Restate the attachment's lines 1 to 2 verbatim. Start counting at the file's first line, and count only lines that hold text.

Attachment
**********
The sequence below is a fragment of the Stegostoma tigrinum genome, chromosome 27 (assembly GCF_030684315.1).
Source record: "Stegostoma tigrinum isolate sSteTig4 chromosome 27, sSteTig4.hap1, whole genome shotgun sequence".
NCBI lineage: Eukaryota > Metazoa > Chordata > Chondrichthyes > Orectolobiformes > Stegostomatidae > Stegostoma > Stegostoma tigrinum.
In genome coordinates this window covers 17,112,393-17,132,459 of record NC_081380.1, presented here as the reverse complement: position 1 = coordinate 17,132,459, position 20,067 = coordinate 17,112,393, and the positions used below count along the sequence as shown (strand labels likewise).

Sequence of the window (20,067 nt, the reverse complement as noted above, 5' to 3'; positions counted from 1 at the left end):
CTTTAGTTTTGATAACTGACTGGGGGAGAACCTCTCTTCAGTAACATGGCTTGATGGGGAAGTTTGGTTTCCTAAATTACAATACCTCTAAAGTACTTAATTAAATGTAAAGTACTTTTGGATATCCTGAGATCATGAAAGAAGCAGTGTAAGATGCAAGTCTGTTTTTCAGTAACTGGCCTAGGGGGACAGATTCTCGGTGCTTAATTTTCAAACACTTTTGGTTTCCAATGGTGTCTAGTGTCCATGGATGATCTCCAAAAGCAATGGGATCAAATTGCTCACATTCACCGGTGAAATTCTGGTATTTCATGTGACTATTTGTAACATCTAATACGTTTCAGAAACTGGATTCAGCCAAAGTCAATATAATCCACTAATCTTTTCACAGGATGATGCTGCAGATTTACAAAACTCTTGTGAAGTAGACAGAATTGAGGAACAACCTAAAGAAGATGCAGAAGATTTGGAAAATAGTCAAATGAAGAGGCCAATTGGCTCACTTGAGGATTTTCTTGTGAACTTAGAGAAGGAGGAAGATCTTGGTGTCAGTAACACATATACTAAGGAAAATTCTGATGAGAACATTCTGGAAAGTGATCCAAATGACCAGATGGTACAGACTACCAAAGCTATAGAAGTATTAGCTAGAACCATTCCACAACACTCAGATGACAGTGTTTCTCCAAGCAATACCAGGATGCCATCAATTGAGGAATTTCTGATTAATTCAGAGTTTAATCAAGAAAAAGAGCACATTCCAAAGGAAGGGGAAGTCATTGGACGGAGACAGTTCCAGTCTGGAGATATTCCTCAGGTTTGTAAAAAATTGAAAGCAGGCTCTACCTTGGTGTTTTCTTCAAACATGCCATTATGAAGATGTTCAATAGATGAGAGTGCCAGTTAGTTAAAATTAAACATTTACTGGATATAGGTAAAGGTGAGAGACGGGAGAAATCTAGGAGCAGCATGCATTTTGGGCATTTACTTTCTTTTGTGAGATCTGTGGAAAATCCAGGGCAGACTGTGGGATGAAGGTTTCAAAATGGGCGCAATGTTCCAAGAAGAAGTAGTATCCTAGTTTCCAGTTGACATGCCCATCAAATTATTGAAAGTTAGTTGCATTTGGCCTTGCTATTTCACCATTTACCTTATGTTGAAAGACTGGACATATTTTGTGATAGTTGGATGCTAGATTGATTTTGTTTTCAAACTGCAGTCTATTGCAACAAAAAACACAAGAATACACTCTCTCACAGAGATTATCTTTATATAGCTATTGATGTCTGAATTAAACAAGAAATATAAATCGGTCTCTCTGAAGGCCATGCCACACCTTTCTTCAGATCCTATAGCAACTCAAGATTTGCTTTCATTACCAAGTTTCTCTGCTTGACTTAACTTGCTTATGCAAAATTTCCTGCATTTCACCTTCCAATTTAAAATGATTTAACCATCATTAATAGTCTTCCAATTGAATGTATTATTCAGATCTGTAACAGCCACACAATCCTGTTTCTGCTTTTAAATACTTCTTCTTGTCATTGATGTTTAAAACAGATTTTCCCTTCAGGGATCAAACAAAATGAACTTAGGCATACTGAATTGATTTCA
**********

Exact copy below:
The sequence below is a fragment of the Stegostoma tigrinum genome, chromosome 27 (assembly GCF_030684315.1).
Source record: "Stegostoma tigrinum isolate sSteTig4 chromosome 27, sSteTig4.hap1, whole genome shotgun sequence".